In answering a question about the orbital path of Omega Centauri, I learned that it has a distinct chemical signature from the rest of the Milky Way. Basically, it is very rich in s-process elements, which I think are primarily produced in Asymptotic Giant Branch stars. It is not totally clear to me why that would be the case. Are AGB stars dominating metallicity in Omega Centauri, and if so, why? If it is not what, what is the cause?
After looking through a few papers, in particular Chemical Abundances and Kinematics in Globular Clusters and Local Group Dwarf Galaxies and Their Implications for Formation Theories of the Galactic Halo and references therein, I think I have a reasonable answer. Omega Centauri's chemical abundance seems to be most easily explained by it being an accreted dwarf spheroidal galaxy. The metallicities of its stars match up quite well with those of almost all of the Milky Way's dwarf spheroidal satellites.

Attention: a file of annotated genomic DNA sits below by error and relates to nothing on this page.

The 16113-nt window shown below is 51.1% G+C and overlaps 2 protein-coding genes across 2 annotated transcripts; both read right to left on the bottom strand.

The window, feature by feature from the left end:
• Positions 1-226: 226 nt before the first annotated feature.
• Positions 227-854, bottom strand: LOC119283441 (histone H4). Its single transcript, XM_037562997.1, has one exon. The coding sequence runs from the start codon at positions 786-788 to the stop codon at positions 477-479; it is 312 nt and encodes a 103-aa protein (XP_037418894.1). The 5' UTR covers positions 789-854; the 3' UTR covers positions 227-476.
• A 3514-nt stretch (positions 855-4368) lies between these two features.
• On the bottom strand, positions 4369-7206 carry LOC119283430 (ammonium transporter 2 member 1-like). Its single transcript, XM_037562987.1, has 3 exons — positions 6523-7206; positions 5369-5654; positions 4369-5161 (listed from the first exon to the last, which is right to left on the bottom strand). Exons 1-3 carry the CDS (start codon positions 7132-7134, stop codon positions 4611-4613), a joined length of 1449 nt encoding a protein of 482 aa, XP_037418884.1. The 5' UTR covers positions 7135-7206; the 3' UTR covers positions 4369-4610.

The reason for the dwarf spheroidal galaxies having different metallicities is thought to be due to two factors: they form stars at lower efficiency than the Milky Way, and the material for star formation (that is, gas) is more easily driven out of dwarf spheroidals by galactic winds. Chemical Abundances for 855 Giants in the Globular Cluster Omega Centauri (NGC 5139) says that in this respect, Omega Centauri differs even from dwarf spheroidals, in that Type Ia supernovae played a minimal role in enriching the stars in the Omega Centauri system. Instead, its metallicity is dominated by the injection of elements produced by Type II supernovae early in the system's history, and "pollution" caused by intermediate mass stars in the asymptotic giant branch (AGB) phase, where certain elements found preferentially in Omega Centauri can form, and then are ejected because AGB stars are unstable.